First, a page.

Newspaper article St Louis Post-Dispatch (MO)

Recordings

Newspaper article St Louis Post-Dispatch (MO)

Recordings

Article excerpt

"WHIP-SMART" Liz Phair (Matador/Atlantic)

Liz Phair had a lot to prove with her second album. Rarely has so much been written about someone whose output is so small.

On the strength of last year's "Exile in Guyville" she's been cast as the savior of rock 'n' roll, the voice of a new generation of women, an independent rock goddess from the coolest neighborhood in the new capital of alternative, a snooty sellout from the suburbs or some combination of those. That's a lot of baggage to carry into the recording studio.

Then there's Phair's frankness about sex and her liberal use of obscenities. She probably attracted as much attention for her nearly pornographic description of her urges on "Flower" from "Guyville" as for anything else.

None of it would really matter, though, if Phair didn't rock.

Phair sings about kisses and love making on the giddy love song "Supernova," and it's as lustful, sparkling, hook-filled and irresistible as anything that's been on the radio in a long time.

The anger that fueled some of the songs on "Guyville" hasn't entirely disappeared, though Phair came to her second album as a woman in a committed relationship. That may explain her references to jealousy, complaining on "X-Ray Man" that "You're not satisfied looking at me, you're always checking out the girl behind."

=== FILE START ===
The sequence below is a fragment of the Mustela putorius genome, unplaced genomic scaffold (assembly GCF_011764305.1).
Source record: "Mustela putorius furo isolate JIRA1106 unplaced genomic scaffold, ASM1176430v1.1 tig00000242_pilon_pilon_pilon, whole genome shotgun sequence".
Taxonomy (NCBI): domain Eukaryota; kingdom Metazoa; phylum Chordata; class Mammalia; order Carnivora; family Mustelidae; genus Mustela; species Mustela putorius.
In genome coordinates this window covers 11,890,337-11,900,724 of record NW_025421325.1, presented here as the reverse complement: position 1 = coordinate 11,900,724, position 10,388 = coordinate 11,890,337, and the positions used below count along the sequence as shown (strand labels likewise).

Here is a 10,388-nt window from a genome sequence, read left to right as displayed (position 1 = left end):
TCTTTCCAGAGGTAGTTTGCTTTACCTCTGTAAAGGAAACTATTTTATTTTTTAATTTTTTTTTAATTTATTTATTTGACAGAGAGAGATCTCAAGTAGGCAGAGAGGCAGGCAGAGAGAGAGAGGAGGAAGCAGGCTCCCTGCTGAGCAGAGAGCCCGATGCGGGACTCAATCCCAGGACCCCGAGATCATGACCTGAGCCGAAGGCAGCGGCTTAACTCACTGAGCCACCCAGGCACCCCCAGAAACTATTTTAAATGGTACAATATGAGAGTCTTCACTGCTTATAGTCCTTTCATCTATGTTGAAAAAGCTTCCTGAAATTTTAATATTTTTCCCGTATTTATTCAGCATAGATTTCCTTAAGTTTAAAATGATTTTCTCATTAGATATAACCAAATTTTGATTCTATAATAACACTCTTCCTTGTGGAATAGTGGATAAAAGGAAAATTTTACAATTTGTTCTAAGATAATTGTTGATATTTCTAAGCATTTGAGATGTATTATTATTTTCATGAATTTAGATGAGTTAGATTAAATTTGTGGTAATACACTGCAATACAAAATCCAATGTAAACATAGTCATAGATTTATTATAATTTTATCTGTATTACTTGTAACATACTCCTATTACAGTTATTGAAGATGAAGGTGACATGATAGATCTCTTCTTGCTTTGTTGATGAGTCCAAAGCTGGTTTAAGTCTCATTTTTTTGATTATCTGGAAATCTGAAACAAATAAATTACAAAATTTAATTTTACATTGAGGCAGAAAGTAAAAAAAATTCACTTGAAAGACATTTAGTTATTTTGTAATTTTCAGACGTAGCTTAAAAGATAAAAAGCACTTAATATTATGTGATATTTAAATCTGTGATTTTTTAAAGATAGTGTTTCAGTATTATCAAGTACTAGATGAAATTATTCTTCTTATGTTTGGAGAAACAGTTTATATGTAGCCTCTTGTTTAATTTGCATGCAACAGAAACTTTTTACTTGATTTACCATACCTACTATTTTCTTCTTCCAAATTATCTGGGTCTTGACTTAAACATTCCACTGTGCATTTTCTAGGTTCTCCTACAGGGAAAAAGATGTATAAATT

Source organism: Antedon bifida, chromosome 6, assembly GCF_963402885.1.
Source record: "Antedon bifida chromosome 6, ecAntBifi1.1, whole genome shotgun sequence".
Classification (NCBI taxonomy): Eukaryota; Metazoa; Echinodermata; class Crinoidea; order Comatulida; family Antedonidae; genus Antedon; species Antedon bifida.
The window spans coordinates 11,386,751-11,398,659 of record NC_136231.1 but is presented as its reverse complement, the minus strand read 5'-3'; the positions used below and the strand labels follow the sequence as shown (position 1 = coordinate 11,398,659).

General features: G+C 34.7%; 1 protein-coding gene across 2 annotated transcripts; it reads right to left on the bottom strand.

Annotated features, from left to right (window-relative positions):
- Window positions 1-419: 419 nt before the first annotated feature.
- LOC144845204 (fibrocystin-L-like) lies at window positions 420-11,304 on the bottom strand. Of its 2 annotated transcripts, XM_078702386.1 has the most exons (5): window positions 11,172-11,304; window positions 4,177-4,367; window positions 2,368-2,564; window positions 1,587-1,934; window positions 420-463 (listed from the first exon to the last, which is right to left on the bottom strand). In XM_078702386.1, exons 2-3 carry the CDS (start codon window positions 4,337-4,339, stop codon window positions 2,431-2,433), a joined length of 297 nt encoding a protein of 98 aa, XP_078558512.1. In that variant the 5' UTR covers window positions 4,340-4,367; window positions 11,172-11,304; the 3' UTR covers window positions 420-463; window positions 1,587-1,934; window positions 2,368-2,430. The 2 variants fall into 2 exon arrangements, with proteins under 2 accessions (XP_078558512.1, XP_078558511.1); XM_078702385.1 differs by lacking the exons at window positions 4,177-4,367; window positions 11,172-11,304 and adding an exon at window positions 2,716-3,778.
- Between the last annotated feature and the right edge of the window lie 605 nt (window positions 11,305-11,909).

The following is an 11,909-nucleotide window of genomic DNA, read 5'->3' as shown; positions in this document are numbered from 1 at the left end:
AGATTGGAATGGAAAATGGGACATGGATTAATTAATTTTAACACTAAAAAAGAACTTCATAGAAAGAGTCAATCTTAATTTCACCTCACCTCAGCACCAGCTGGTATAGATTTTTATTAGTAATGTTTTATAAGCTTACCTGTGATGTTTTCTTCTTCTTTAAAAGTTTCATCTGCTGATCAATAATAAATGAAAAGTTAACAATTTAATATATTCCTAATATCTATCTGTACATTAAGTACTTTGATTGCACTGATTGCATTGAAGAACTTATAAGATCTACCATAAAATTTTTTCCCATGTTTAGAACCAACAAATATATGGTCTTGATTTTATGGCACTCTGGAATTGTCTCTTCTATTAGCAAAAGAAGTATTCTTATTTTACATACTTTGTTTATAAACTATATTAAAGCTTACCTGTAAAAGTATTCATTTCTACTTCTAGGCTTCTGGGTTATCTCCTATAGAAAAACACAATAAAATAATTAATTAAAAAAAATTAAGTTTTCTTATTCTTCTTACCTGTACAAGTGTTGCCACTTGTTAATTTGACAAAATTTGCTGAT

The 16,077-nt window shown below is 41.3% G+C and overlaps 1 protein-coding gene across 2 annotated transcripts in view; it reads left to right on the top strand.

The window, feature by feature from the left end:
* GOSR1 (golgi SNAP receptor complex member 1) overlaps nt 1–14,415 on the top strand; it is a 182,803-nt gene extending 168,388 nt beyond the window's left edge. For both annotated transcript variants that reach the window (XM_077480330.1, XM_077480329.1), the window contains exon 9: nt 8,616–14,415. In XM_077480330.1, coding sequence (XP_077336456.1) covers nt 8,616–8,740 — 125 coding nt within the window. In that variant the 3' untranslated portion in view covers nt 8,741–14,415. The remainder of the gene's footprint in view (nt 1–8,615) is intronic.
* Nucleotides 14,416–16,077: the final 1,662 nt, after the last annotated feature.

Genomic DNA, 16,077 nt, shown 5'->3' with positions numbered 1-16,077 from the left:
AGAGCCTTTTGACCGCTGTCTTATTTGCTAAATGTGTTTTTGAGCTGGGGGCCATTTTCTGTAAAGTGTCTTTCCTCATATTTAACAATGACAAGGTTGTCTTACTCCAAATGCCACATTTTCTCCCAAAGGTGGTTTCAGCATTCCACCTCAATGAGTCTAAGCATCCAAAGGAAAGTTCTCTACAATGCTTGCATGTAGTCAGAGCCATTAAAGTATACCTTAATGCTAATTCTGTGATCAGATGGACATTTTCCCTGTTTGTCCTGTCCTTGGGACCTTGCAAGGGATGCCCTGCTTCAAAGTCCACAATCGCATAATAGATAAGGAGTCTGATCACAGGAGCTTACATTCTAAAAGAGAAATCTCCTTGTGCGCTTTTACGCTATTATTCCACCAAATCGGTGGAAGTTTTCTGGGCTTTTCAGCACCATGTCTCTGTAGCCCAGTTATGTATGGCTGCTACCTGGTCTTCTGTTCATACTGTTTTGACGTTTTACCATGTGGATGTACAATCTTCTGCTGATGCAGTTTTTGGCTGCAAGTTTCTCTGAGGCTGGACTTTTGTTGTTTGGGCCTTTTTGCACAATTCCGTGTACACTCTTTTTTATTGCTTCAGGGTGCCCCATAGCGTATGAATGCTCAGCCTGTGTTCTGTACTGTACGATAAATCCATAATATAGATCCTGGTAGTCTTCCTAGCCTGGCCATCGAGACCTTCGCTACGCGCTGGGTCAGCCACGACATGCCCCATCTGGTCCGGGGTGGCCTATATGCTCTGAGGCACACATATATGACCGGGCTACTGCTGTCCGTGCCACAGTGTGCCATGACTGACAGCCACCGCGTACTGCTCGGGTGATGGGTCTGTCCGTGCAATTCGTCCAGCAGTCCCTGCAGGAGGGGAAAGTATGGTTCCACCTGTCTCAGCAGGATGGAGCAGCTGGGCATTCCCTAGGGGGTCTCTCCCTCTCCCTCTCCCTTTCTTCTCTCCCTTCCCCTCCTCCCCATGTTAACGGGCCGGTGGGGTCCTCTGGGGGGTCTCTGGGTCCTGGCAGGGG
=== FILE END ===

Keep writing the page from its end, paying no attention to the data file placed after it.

Then again it may not. Phair is clearly clever at manipulating her image, and for all we know the sex talk may be hype. "I'm secretly timid," she says on the album-opening "Chopsticks," a dry recitation of a one-night stand that didn't happen.

Still, she sounds more convincing on "Supernova" and again on "Jealousy," as she sings, "I saw lips, I saw thighs, I saw secret positions that we'd never try." By the end of "Jealousy" she seems to be identifying with the guy - switching gender perspective is a frequent trait of "Whip-Smart."

It's premature to anoint Phair as the voice of anyone but herself; it's not too soon to anoint her as a great rock 'n' roller and "Whip-Smart" as one of the top albums of the year. Eric Fidler, Associated Press

***** "SONGS" Luther Vandross (Epic)

Luther, Luther, Luther. Your voice is so luxuriant, so unquestionably glorious. If only your taste weren't so absolutely, unashamedly awful.

We could listen to you sing the Yellow Pages. And, Lord knows, that would beat hearing Lionel Richie's "Hello." Or Burt Bacharach and Hal David's "What the World Needs Now." Or your duet with Mariah Carey on "Endless Love," so terrifyingly destined for radio overkill.

To be fair, it's hard to resist McFadden & Whitehead's "Ain't No Stoppin' Us Now," Aretha's "Since You Been Gone" or the mountainous kitsch of "The Impossible Dream. …

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